It seems logical that creating with resin means that your first step is choosing a resin for your project. But it can get overwhelming quickly. With so many types of epoxy resin, how are you supposed to know which one to use? Or maybe you didn’t even realize there are different types of epoxy resin. Like one resin does everything right?
Unfortunately, no. There is no one size fits all resin.
Making something beautiful means you need to understand the differences between epoxy formulas before you buy resin so you can choose the RIGHT one for what you want to make.
What’s the difference between the types of epoxy resin?
Here’s the BIG thing you need to know:
There are two major types of epoxy resin: Doming and Casting
A doming resin mixes thick enough that when you use it, it finishes with a smooth, even surface on your project. These are meant to use as a coating. Doming resins are also what you want to use when you make an epoxy tumbler or need epoxy for a tabletop. The surface tension of doming resin is such that it wants to finish uniformly.
A casting resin mixes in a thinner viscosity. These resins are meant to be poured into something that will contain the resin. This could be resin molds or an open space to make a resin river table. This thinner viscosity is what makes casting resins ideal for spreading into all the intricate parts of a mold. They also have the advantage that they release bubbles easily, making them ideal to pour in deep layers.
When would you use a doming resin?
A doming resin mixes thicker and is going to stay on the surface of something without sides. For example, if you want to make epoxy art, you want a doming resin so that it will produce a glossy surface on your resin painting.
Doming resins are also important if you want to make jewelry with a domed finish.
When would you use a casting resin?
Casting resins are meant to be used for just that – casting. You should pour them into something that has sides to be able to contain them. They can be poured into deep layers if desired. Comparing both types of epoxy, removing bubbles from casting resins is much easier than doming resins.
For small jewelry projects, you want something that is going to cure clear and durable.
When making larger projects like sculptures, deep paperweights and river tables, a slow-curing formula meant for deep pours is an advantage.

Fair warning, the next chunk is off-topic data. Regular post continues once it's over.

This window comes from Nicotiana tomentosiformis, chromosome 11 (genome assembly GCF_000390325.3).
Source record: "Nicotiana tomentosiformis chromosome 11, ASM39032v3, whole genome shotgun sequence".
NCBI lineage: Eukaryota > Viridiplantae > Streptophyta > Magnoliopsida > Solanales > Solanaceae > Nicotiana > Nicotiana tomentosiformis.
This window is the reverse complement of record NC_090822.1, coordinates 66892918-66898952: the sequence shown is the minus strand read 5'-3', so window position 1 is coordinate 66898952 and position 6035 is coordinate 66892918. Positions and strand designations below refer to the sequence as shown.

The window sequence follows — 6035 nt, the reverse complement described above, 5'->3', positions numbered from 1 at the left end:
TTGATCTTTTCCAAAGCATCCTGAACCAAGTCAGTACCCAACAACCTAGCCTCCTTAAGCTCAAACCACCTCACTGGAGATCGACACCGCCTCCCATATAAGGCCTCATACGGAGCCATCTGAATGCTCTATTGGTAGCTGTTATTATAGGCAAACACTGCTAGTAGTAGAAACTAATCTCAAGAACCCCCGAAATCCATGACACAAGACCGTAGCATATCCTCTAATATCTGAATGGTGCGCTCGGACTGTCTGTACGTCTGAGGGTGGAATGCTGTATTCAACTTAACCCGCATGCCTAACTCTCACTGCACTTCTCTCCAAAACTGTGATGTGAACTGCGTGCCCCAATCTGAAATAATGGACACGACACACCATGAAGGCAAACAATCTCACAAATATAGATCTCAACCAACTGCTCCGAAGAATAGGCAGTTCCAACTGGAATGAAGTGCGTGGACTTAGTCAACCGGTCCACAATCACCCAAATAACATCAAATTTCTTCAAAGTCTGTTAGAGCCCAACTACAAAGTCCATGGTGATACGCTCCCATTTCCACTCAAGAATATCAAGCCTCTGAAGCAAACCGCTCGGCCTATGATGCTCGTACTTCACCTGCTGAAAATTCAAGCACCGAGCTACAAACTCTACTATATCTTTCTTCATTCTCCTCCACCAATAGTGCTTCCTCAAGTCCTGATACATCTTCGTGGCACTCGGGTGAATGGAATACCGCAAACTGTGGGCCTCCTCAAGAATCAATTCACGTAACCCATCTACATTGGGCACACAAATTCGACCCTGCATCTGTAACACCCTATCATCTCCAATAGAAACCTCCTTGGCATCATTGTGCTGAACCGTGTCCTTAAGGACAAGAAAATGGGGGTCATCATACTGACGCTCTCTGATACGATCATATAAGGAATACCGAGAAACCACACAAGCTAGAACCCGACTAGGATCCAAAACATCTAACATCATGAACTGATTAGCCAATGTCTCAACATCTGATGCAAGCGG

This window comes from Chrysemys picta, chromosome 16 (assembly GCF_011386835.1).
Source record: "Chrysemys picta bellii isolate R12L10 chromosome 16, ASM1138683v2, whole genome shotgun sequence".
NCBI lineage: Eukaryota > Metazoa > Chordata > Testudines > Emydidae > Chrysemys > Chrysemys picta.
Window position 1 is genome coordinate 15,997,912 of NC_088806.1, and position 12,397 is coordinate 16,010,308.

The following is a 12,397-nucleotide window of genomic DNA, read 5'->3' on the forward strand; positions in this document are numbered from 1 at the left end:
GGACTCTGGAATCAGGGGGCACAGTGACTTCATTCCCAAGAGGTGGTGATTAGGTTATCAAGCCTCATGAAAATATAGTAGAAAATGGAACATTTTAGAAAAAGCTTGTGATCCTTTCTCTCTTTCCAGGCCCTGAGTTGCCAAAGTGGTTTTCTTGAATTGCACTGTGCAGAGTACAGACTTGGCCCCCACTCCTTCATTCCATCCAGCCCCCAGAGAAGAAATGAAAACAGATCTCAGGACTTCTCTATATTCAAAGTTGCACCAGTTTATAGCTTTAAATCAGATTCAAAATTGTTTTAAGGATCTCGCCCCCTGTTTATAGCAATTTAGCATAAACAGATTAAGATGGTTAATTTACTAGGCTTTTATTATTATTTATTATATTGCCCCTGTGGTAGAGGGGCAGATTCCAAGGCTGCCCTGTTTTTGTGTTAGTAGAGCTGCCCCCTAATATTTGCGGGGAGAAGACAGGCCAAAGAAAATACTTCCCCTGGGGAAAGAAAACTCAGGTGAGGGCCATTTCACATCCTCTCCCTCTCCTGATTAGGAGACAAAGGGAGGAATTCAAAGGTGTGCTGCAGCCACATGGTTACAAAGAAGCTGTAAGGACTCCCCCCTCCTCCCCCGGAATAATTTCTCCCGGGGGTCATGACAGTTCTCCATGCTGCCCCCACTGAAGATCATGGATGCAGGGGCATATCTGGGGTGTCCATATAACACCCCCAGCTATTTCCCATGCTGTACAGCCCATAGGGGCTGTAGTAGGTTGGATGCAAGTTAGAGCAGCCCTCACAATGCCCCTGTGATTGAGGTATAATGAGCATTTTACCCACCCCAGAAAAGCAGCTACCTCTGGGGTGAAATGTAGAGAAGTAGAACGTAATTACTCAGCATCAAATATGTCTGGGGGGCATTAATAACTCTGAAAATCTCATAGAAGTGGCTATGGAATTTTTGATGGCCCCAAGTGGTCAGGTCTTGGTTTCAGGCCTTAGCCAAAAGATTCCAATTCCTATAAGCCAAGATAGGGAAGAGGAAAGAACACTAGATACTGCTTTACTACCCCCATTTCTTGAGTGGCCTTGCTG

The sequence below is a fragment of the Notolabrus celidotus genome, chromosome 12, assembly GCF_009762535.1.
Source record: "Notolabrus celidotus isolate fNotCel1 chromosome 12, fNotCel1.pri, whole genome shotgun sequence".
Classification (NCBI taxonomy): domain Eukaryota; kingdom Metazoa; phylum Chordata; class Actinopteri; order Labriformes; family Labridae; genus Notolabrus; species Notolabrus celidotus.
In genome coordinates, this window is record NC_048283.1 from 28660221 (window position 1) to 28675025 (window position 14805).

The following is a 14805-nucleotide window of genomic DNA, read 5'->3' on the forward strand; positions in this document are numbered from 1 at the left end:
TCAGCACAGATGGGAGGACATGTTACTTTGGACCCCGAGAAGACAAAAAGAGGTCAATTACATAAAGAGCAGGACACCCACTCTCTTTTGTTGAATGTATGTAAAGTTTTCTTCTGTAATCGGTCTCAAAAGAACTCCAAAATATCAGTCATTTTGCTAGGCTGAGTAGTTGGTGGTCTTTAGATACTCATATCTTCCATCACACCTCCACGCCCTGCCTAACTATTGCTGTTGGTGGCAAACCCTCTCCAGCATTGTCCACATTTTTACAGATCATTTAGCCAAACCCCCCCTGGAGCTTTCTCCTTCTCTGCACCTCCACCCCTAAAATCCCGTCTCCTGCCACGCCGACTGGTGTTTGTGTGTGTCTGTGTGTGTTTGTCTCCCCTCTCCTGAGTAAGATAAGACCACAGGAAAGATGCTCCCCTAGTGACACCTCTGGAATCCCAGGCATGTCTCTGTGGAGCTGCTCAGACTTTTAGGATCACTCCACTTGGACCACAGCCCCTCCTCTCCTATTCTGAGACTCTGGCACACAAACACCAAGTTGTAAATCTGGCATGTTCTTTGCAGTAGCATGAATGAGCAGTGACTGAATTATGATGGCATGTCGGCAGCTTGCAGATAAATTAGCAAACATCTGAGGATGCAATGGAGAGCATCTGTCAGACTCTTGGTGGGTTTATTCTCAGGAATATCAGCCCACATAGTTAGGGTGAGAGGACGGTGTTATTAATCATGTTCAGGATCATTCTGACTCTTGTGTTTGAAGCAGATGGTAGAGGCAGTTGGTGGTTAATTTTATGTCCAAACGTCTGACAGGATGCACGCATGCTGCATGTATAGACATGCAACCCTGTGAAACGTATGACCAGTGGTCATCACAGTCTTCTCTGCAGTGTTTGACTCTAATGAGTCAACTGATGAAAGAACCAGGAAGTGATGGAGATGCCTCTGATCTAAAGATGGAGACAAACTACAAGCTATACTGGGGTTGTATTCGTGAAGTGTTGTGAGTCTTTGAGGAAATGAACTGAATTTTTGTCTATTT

Can you use doming resins and casting resins interchangeably?
While the resins should cure without any problems, you may not get the results you want.
Doming resins should be poured in no more than an eighth-inch depth to allow bubbles to easily escape. You can pour doming resins in thicker layers, but the thicker the layer, the more it hangs onto bubbles. You may not be able to remove all the bubbles in the resin before it starts to cure.
A casting resin can be applied to a surface without sides, but because it mixes thinner, it will spread out and not self-level. If you use it to coat a large surface, you’re likely to get ‘fish eyes’.
What should I notice when I’m mixing these resins?
How do I know which of the epoxy types I’m buying?
When you buy a resin, it is going to be one or the other. If that information isn’t on the packaging, ask! For the resins sold on Resin Obsession, we have that information in our free resin buying guide.
Can I apply multiple layers of doming resin or casting resin?
Both will take additional layers. You can wait until the previous layer is fully cured before applying the next layer, or if you only wait until the previous resin layer starts to gel, you can pour the next layer and minimize the lines between them.
If you want to see differences between the types of epoxy, this video shows more:
Want to learn more about the types of epoxy?
Then you will want a copy of Resin Fundamentals. I explain everything you need to know about resin in clear and concise details. It’s the book I wish I had when I was a resin beginner! Buy it now and you can download it in minutes.
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